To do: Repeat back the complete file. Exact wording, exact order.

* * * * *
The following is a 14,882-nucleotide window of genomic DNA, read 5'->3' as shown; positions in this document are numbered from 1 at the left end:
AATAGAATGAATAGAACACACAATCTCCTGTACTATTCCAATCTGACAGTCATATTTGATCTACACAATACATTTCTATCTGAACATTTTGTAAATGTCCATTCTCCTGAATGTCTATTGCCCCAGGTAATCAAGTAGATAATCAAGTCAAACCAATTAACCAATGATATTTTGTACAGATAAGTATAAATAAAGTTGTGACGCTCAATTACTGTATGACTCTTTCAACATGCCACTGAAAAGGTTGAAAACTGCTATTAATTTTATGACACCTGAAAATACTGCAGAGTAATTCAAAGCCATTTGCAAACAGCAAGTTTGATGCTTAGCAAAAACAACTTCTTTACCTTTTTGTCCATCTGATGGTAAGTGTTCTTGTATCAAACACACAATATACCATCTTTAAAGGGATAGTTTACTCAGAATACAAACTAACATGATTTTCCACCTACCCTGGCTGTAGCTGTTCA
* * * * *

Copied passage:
The following is a 14,882-nucleotide window of genomic DNA, read 5'->3' as shown; positions in this document are numbered from 1 at the left end:
AATAGAATGAATAGAACACACAATCTCCTGTACTATTCCAATCTGACAGTCATATTTGATCTACACAATACATTTCTATCTGAACATTTTGTAAATGTCCATTCTCCTGAATGTCTATTGCCCCAGGTAATCAAGTAGATAATCAAGTCAAACCAATTAACCAATGATATTTTGTACAGATAAGTATAAATAAAGTTGTGACGCTCAATTACTGTATGACTCTTTCAACATGCCACTGAAAAGGTTGAAAACTGCTATTAATTTTATGACACCTGAAAATACTGCAGAGTAATTCAAAGCCATTTGCAAACAGCAAGTTTGATGCTTAGCAAAAACAACTTCTTTACCTTTTTGTCCATCTGATGGTAAGTGTTCTTGTATCAAACACACAATATACCATCTTTAAAGGGATAGTTTACTCAGAATACAAACTAACATGATTTTCCACCTACCCTGGCTGTAGCTGTTCA